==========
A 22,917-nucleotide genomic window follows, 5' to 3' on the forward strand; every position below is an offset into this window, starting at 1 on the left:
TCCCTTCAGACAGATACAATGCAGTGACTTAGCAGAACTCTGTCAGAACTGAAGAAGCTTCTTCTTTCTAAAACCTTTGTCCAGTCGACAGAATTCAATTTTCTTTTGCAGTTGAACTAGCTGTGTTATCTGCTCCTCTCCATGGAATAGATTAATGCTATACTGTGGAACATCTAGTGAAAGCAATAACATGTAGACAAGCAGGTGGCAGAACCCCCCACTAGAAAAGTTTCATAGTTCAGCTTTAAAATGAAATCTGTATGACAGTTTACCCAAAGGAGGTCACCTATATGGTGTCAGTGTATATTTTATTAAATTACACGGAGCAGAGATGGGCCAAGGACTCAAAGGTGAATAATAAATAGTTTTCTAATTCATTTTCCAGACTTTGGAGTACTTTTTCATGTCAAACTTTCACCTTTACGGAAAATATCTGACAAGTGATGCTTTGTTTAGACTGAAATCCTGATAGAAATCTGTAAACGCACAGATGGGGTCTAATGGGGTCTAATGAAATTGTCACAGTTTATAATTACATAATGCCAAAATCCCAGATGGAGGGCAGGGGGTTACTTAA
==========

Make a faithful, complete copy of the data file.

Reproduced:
A 22,917-nucleotide genomic window follows, 5' to 3' on the forward strand; every position below is an offset into this window, starting at 1 on the left:
TCCCTTCAGACAGATACAATGCAGTGACTTAGCAGAACTCTGTCAGAACTGAAGAAGCTTCTTCTTTCTAAAACCTTTGTCCAGTCGACAGAATTCAATTTTCTTTTGCAGTTGAACTAGCTGTGTTATCTGCTCCTCTCCATGGAATAGATTAATGCTATACTGTGGAACATCTAGTGAAAGCAATAACATGTAGACAAGCAGGTGGCAGAACCCCCCACTAGAAAAGTTTCATAGTTCAGCTTTAAAATGAAATCTGTATGACAGTTTACCCAAAGGAGGTCACCTATATGGTGTCAGTGTATATTTTATTAAATTACACGGAGCAGAGATGGGCCAAGGACTCAAAGGTGAATAATAAATAGTTTTCTAATTCATTTTCCAGACTTTGGAGTACTTTTTCATGTCAAACTTTCACCTTTACGGAAAATATCTGACAAGTGATGCTTTGTTTAGACTGAAATCCTGATAGAAATCTGTAAACGCACAGATGGGGTCTAATGGGGTCTAATGAAATTGTCACAGTTTATAATTACATAATGCCAAAATCCCAGATGGAGGGCAGGGGGTTACTTAA